For the same reasons it is an age old tradition in India for husbands and wives not to utter the name of each other. Also, Satsangi Jivan explains that by doing so the Aayushya (duration of life) of their partner decreases. Similarly it is also unacceptable to call all elders by name such as elder brother or sisters and other family members as well as other elders in a community.

MBH, Anushaasan Parv explains, "Those who wish for a long life, should never consider a Braahman, Kshatriya and a serpent as powerless as all are poisonous. Therefore to insult any, can be the cause of one's own death, such is the power of Braahman and Kshatriya.

Guru Geetaa also explains that "Students (Shishya) with good manner should never speak egotistically with pride - Hu-Kar." Similarly they should never speak untruthfully with their Guru. Those Shishya who disrespectfully use Hu-Kar and Tu-Kar with their Guru are born as demons in a land without water.

Brihaspati says that "Those who speak wrathfully with a Tapaswee, snake, armed person or Pativrataa immediately invite death. Therefore one should never cause insult by speaking angrily with these people. Shataanand adds that these people should always be given the right of way.

MBH, Anushaasan Parv says that "Braahman, cows, a king, the elderly (Vriddh), the tired, women and the weak should always be given the right of way. Vriddh here should be understood as Vayo-vriddh - elderly by age, Tapo-vriddh - elderly by penance, Vidyaa-vriddh - elderly through knowledge, Gun-vriddh - elderly through good qualities and Dhan-vriddh - elderly through wealth.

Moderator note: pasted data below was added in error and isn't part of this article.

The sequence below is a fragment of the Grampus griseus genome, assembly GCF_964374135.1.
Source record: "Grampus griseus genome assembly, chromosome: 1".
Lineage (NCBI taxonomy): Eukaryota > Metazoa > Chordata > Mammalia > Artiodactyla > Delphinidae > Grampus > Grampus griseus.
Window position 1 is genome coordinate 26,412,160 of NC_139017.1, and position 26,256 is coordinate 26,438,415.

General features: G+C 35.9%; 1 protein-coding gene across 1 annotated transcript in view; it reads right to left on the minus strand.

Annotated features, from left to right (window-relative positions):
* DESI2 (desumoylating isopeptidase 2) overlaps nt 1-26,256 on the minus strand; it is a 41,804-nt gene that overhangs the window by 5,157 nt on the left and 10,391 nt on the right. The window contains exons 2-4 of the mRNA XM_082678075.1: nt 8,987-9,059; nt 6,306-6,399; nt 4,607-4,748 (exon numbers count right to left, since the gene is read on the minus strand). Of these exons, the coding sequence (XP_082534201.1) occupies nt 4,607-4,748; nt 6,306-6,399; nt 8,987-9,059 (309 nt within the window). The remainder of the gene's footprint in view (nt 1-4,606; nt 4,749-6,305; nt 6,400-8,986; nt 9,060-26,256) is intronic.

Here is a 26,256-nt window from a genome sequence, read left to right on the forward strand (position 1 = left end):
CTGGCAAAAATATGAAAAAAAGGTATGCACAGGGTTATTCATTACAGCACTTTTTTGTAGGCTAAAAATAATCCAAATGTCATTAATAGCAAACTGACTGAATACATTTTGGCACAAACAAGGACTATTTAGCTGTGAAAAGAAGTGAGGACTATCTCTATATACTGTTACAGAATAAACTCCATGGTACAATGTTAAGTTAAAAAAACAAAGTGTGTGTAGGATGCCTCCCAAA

Yaagyavalkya further says that "The Vriddh, those fatigued, kings, Braahman, women, the ill, a groom (Var) and a person driving a carriage should always be given way. Mitaakshar expands upon this saying that "Cha" is used and therefore includes a drunk, a lunatic and a Sanyaasee.

In this Shlok, Lord Swaminarayan points out the universality of the Shikshapatri. Shikshapatri isn't just a means to a religious life. It is a means to a virtuous life. The essence of this Shlok isn't difficult to grasp, it is something that all are in one way or another brought up to become and do. This Shlok is about human courtesy and respect for one another. It teaches that we accept and praise those superior to us as such mentality can bring only moral conduct and discipline.

Indeed, this is what living is all about. It is about respect for the elders and respect for one another. Those who slander and insult others have no place in society they have not yet understood the science of living and being. These mentioned people, who are to be bowed before (Vandaneeya), to be respected and to be idolized should never be insulted as those who insult such great personage insult only themselves. They bring shame to themselves, their families and their being. Those who insult in this way are inhuman comparable to beasts and therefore those who have no respect for others can never be worthy of respect to themselves. By serving and respecting these great people such as the elderly, saints and Braahman, we are serving the Lord Himself. There is no doubt that for such acts, Lord Shree Swaamee Naaraayan will look upon us with kind heart and eternally shower his choicest and most sincere blessings. Respect for others breeds humility in oneself that brings kind-heartedness and sincerity, therefore it is very important to have such mentality that is becoming almost certainly deficient in this day and age.


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Created by Sushma Gupta on 5/9/09
Updated on 06/26/13